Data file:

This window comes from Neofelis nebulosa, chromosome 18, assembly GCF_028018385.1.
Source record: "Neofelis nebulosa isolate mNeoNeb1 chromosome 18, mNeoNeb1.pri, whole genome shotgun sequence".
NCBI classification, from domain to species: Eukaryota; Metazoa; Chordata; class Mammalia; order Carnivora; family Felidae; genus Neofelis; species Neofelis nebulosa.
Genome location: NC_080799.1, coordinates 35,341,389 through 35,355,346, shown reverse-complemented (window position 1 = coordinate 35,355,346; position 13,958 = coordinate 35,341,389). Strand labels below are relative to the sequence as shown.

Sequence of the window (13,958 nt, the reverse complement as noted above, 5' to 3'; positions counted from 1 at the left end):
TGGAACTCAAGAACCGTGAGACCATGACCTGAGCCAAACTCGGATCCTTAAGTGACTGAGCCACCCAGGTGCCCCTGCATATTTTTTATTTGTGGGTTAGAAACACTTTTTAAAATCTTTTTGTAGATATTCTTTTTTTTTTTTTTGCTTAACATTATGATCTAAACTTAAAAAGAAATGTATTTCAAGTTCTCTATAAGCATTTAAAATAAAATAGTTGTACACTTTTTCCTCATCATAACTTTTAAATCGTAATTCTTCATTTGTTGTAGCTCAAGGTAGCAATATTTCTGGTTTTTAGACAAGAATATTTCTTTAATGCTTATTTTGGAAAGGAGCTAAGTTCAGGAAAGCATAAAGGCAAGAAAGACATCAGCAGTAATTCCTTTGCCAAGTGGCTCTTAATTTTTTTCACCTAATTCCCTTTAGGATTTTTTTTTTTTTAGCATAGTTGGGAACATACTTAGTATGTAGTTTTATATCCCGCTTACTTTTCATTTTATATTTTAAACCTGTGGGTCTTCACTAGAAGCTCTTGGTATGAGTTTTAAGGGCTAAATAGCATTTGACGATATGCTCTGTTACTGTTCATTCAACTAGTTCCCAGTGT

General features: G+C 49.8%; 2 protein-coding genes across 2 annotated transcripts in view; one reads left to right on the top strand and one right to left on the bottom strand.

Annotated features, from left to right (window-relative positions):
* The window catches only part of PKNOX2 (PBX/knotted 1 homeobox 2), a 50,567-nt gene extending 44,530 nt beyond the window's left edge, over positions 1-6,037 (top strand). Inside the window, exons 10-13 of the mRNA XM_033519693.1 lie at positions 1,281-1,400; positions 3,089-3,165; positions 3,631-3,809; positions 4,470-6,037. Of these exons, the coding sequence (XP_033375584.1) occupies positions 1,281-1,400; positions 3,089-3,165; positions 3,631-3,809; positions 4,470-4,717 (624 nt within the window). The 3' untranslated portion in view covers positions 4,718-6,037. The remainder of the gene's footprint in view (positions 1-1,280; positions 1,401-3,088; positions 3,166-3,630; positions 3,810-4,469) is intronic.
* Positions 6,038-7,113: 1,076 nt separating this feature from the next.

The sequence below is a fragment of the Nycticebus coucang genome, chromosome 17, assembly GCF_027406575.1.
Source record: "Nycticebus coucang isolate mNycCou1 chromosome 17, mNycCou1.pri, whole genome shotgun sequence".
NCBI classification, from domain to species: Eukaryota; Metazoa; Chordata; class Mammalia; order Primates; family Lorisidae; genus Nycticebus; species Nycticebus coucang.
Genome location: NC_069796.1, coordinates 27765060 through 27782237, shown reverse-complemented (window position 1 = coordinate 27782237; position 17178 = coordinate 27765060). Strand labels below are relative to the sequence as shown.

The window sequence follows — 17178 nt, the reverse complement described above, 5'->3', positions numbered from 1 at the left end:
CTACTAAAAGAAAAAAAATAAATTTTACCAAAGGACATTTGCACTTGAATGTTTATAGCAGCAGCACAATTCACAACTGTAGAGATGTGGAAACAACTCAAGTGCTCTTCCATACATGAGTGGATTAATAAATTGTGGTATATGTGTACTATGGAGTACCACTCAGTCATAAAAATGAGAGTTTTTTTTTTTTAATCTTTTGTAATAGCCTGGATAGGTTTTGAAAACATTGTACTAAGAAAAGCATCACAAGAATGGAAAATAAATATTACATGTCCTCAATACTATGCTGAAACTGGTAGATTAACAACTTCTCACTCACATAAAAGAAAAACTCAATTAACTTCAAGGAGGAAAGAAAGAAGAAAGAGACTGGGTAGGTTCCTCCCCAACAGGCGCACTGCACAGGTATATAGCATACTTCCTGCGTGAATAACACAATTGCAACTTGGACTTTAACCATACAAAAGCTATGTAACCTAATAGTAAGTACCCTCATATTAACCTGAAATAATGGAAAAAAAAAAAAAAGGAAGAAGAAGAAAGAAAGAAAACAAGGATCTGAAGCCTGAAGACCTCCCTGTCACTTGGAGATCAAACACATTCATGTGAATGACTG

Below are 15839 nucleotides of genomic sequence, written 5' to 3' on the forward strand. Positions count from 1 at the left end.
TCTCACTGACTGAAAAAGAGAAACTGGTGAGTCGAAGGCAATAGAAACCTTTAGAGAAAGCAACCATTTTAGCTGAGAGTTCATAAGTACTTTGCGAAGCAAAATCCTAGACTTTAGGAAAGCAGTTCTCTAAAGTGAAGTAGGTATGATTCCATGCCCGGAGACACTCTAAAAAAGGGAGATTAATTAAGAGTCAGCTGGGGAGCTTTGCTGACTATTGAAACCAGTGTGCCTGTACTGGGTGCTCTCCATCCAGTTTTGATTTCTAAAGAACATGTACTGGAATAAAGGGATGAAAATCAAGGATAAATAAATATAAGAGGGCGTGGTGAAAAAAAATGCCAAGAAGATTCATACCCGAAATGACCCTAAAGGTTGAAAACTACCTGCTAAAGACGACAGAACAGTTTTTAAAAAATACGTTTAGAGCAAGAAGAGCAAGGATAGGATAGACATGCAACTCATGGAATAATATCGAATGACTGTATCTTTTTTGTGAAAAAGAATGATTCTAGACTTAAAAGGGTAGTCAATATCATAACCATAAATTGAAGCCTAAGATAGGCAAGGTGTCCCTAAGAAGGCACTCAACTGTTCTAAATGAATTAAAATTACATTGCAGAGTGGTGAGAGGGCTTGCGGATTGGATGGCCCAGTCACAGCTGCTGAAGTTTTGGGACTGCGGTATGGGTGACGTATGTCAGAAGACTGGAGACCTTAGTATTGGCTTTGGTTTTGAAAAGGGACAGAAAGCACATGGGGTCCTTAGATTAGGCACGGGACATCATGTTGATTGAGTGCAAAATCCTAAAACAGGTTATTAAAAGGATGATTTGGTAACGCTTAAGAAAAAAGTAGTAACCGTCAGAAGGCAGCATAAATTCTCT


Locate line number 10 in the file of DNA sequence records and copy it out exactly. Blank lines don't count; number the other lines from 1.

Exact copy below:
* Positions 6,038-7,113: 1,076 nt separating this feature from the next.